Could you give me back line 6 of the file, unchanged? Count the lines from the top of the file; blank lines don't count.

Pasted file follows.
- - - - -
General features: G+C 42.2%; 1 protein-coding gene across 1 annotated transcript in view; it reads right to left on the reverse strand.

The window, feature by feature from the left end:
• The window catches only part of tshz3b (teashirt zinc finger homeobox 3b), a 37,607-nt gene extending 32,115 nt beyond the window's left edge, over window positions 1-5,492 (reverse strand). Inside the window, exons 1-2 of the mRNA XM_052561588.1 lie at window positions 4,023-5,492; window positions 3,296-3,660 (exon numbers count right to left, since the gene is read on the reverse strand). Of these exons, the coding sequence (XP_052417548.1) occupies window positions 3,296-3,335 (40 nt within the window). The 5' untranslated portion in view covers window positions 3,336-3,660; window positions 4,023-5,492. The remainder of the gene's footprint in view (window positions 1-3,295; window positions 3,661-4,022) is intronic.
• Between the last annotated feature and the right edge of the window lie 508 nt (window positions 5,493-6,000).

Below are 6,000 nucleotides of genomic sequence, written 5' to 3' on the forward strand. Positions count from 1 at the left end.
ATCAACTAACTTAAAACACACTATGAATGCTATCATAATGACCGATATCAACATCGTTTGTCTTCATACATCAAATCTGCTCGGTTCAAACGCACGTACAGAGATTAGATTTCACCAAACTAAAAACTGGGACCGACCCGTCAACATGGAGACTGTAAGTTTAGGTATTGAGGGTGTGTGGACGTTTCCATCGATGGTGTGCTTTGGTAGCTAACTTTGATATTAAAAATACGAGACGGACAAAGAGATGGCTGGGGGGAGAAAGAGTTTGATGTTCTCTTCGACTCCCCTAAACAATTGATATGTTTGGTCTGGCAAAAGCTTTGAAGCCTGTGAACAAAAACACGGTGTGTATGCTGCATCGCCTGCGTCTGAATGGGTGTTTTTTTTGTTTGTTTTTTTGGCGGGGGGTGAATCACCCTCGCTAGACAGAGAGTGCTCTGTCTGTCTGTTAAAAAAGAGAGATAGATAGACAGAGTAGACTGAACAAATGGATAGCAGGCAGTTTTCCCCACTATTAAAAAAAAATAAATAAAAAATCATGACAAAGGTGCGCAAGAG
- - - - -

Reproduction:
ATCAACTAACTTAAAACACACTATGAATGCTATCATAATGACCGATATCAACATCGTTTGTCTTCATACATCAAATCTGCTCGGTTCAAACGCACGTACAGAGATTAGATTTCACCAAACTAAAAACTGGGACCGACCCGTCAACATGGAGACTGTAAGTTTAGGTATTGAGGGTGTGTGGACGTTTCCATCGATGGTGTGCTTTGGTAGCTAACTTTGATATTAAAAATACGAGACGGACAAAGAGATGGCTGGGGGGAGAAAGAGTTTGATGTTCTCTTCGACTCCCCTAAACAATTGATATGTTTGGTCTGGCAAAAGCTTTGAAGCCTGTGAACAAAAACACGGTGTGTATGCTGCATCGCCTGCGTCTGAATGGGTGTTTTTTTTGTTTGTTTTTTTGGCGGGGGGTGAATCACCCTCGCTAGACAGAGAGTGCTCTGTCTGTCTGTTAAAAAAGAGAGATAGATAGACAGAGTAGACTGAACAAATGGATAGCAGGCAGTTTTCCCCACTATTAAAAAAAAATAAATAAAAAATCATGACAAAGGTGCGCAAGAG